Varenicline Boosts Long-term Quit Rate in Post-ACS Smokers: EVITA
New data should serve as a reminder to cardiologists that they can play a crucial role, at a critical time, in helping smokers to quit, experts say.
Smokers who are hospitalized for ACS may be especially receptive to advice on how to quit and to tools for keeping themselves off cigarettes. Now, research published online today in CMAJ shows that patients with MI and unstable angina who start taking a 12-week regimen of the antismoking drug varenicline (Chantix; Pfizer) during their hospital stay are significantly more likely to not smoke by 1 year compared with those given placebo.
Long-term data from the randomized EVITA trial show a nearly 11% absolute difference in 1-year quit rates between the two groups. Still, even among those on drug therapy, six in 10 individuals continued to smoke, report Sarah B. Windle, MPH (Jewish General Hospital, McGill University, Montreal, Canada), and colleagues. Six-month follow-up from the trial was reported by TCTMD back in 2015.
The absolute difference seen in the latest analysis “is huge,” senior author Mark Eisenberg, MD (Jewish General Hospital, McGill University), commented to TCTMD. Given that “it’s very, very difficult to quit,” it’s not surprising that most patients failed to do so, he said, pointing out that individuals who agreed to participate in the study were highly motivated. In the real world, quit rates would likely be even lower, Eisenberg predicted.
Eisenberg, an interventional cardiologist, said that initially he wasn’t convinced varenicline would work so well but now he sees ACS as a window of opportunity for smoking cessation.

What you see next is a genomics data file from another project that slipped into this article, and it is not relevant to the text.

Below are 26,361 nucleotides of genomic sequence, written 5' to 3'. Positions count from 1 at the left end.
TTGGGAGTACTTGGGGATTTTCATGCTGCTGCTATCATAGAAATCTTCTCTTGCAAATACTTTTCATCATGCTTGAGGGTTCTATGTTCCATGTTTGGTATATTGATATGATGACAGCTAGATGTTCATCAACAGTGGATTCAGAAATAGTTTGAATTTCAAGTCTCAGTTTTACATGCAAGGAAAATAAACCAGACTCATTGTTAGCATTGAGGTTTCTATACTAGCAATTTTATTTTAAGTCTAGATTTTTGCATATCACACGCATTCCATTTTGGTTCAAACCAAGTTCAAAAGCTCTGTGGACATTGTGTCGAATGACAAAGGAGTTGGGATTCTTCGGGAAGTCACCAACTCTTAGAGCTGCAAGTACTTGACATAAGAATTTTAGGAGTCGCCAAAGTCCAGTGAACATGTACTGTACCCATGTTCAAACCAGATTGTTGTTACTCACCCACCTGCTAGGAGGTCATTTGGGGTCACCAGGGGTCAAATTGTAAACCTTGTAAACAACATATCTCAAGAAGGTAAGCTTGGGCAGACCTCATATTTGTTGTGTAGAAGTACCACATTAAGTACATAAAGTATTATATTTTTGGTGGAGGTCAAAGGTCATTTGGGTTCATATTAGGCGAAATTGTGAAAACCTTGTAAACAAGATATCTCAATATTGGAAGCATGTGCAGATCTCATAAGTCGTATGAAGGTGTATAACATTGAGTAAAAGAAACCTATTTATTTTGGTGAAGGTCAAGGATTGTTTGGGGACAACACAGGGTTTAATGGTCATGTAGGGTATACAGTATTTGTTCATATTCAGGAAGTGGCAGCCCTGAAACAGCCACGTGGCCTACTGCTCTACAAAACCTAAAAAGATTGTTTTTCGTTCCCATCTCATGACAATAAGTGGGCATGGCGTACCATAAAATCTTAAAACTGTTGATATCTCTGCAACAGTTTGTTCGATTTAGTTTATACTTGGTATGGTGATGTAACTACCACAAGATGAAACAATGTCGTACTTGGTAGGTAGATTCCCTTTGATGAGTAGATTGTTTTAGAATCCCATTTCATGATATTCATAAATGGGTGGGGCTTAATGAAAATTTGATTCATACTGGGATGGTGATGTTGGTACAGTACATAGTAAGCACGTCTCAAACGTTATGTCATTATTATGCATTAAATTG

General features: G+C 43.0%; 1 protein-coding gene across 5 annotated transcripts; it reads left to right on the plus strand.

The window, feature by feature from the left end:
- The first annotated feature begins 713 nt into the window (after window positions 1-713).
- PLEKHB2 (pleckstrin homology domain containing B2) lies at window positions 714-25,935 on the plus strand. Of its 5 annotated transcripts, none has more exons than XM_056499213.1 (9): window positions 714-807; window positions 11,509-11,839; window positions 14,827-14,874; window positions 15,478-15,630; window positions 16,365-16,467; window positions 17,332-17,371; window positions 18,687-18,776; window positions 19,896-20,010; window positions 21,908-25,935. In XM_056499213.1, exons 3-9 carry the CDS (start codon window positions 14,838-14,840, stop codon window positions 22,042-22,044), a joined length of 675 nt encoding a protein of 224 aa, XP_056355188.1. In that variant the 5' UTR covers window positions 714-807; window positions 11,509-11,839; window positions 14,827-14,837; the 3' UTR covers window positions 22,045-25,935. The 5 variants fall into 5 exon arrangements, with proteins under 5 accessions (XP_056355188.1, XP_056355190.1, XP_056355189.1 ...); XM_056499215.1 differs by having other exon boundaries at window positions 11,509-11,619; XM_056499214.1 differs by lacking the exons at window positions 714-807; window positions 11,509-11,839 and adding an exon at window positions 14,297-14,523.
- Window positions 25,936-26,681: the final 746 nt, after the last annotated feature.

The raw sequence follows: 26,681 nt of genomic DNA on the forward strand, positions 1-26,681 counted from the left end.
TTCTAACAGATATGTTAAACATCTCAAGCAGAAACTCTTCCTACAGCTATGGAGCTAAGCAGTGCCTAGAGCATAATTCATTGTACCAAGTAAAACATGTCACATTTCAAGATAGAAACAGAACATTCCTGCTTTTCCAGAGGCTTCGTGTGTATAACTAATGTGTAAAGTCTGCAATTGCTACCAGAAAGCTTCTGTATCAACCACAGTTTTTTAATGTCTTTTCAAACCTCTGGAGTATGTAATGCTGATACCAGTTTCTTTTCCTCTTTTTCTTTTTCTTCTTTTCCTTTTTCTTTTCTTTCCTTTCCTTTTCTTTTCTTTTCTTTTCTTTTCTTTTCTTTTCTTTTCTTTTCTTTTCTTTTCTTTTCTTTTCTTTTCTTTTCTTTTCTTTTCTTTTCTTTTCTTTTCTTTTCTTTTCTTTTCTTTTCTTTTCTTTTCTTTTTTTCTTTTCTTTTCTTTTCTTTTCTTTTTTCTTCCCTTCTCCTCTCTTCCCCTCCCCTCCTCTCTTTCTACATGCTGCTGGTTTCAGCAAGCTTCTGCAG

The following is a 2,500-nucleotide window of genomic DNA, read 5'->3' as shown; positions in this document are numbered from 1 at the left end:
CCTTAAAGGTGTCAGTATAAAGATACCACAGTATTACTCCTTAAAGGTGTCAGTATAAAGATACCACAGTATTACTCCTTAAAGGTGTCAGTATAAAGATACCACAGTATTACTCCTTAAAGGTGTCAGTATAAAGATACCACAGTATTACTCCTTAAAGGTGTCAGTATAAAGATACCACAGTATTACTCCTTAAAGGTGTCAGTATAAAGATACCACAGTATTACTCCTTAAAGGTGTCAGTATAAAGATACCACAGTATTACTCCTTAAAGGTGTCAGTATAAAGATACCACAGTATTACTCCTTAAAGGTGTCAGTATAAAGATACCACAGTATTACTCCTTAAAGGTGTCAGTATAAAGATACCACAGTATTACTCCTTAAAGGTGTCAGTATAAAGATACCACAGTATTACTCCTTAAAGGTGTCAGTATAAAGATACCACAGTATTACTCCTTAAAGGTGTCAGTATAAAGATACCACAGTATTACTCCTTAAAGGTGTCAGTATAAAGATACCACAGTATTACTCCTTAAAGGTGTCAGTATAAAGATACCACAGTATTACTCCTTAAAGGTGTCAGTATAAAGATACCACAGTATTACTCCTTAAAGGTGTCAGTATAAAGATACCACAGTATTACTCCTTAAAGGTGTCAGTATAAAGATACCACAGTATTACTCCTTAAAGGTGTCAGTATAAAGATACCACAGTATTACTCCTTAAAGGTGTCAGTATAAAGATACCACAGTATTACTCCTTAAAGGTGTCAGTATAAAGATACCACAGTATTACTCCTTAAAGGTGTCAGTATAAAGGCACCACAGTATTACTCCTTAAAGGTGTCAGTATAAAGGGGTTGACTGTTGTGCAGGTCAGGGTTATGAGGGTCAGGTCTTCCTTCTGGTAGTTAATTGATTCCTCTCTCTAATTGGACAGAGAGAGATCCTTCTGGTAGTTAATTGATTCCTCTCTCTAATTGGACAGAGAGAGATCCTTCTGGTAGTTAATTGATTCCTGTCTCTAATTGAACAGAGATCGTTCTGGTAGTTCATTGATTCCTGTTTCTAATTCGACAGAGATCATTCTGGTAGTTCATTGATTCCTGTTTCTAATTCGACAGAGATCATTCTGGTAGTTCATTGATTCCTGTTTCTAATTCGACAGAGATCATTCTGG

“I was not doing this. I wanted to see the results of the trial,” he acknowledged. “I now think that when I’m doing an angioplasty at 3 o’clock in the morning, somebody with acute MI, and I actually type into the computer their prescription for aspirin and Plavix, that I should write a prescription for varenicline to start right away in everybody.”
A multidisciplinary approach that starts in the hospital is best, Eisenberg stressed. “Most cardiologists don’t feel they’re competent to give smoking cessation, so they don’t even want to open up that can of worms.” The important thing here is that even in a trial designed to involve very little counseling, the drug therapy was beneficial, he explained.
“It’s an important message for interventional cardiologists. We could be the bandleaders here, because we’re the ones [treating them acutely],” Eisenberg advised.
Quinn R. Pack, MD (Baystate Health, Springfield, MA), also a cardiologist, said varenicline is the only evidence-based therapy he knows of that can help people stop smoking post-MI. The 10% improvement shown in EVITA represents “a nice impact,” he told TCTMD. “It’s a tough addiction, and so we should use every tool that we’ve got. In my mind, this is an excellent step forward. . . . As far as a pharmacologic therapy goes, this is as good as it gets.”